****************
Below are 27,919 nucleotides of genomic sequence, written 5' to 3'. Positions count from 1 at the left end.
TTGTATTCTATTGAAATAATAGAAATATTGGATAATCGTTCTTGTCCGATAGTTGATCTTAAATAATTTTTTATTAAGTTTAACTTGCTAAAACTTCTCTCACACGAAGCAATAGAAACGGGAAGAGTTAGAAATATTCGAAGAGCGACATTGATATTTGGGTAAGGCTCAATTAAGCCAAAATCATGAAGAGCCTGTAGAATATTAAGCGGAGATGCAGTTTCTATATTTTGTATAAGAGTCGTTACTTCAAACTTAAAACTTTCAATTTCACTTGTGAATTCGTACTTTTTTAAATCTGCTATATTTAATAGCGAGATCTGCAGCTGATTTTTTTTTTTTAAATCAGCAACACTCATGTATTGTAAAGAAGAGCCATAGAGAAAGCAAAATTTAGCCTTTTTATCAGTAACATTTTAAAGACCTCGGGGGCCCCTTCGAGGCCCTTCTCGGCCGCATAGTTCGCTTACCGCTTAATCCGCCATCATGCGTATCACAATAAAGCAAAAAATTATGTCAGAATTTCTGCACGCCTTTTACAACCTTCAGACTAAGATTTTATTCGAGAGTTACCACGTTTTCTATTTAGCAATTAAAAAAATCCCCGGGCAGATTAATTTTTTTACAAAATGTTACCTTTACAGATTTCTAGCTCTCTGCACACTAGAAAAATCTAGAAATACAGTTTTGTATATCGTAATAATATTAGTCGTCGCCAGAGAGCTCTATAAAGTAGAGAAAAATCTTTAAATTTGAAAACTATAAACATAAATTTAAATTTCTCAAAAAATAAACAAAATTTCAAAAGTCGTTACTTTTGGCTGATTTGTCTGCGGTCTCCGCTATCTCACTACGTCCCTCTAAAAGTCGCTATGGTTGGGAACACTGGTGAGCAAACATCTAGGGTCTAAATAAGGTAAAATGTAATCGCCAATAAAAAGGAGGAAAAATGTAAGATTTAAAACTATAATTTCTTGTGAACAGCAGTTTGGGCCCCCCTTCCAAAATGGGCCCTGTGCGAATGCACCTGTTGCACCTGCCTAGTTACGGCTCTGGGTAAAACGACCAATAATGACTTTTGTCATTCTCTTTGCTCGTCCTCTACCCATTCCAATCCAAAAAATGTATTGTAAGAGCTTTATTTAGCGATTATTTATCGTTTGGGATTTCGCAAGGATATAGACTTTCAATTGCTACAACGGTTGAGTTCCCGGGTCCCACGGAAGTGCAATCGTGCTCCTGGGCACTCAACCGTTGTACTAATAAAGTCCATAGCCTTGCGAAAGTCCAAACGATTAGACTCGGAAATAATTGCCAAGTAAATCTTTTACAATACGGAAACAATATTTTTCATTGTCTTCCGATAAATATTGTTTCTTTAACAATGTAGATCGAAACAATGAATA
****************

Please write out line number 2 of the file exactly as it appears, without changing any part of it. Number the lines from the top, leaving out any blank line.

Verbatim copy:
TTGTATTCTATTGAAATAATAGAAATATTGGATAATCGTTCTTGTCCGATAGTTGATCTTAAATAATTTTTTATTAAGTTTAACTTGCTAAAACTTCTCTCACACGAAGCAATAGAAACGGGAAGAGTTAGAAATATTCGAAGAGCGACATTGATATTTGGGTAAGGCTCAATTAAGCCAAAATCATGAAGAGCCTGTAGAATATTAAGCGGAGATGCAGTTTCTATATTTTGTATAAGAGTCGTTACTTCAAACTTAAAACTTTCAATTTCACTTGTGAATTCGTACTTTTTTAAATCTGCTATATTTAATAGCGAGATCTGCAGCTGATTTTTTTTTTTTAAATCAGCAACACTCATGTATTGTAAAGAAGAGCCATAGAGAAAGCAAAATTTAGCCTTTTTATCAGTAACATTTTAAAGACCTCGGGGGCCCCTTCGAGGCCCTTCTCGGCCGCATAGTTCGCTTACCGCTTAATCCGCCATCATGCGTATCACAATAAAGCAAAAAATTATGTCAGAATTTCTGCACGCCTTTTACAACCTTCAGACTAAGATTTTATTCGAGAGTTACCACGTTTTCTATTTAGCAATTAAAAAAATCCCCGGGCAGATTAATTTTTTTACAAAATGTTACCTTTACAGATTTCTAGCTCTCTGCACACTAGAAAAATCTAGAAATACAGTTTTGTATATCGTAATAATATTAGTCGTCGCCAGAGAGCTCTATAAAGTAGAGAAAAATCTTTAAATTTGAAAACTATAAACATAAATTTAAATTTCTCAAAAAATAAACAAAATTTCAAAAGTCGTTACTTTTGGCTGATTTGTCTGCGGTCTCCGCTATCTCACTACGTCCCTCTAAAAGTCGCTATGGTTGGGAACACTGGTGAGCAAACATCTAGGGTCTAAATAAGGTAAAATGTAATCGCCAATAAAAAGGAGGAAAAATGTAAGATTTAAAACTATAATTTCTTGTGAACAGCAGTTTGGGCCCCCCTTCCAAAATGGGCCCTGTGCGAATGCACCTGTTGCACCTGCCTAGTTACGGCTCTGGGTAAAACGACCAATAATGACTTTTGTCATTCTCTTTGCTCGTCCTCTACCCATTCCAATCCAAAAAATGTATTGTAAGAGCTTTATTTAGCGATTATTTATCGTTTGGGATTTCGCAAGGATATAGACTTTCAATTGCTACAACGGTTGAGTTCCCGGGTCCCACGGAAGTGCAATCGTGCTCCTGGGCACTCAACCGTTGTACTAATAAAGTCCATAGCCTTGCGAAAGTCCAAACGATTAGACTCGGAAATAATTGCCAAGTAAATCTTTTACAATACGGAAACAATATTTTTCATTGTCTTCCGATAAATATTGTTTCTTTAACAATGTAGATCGAAACAATGAATA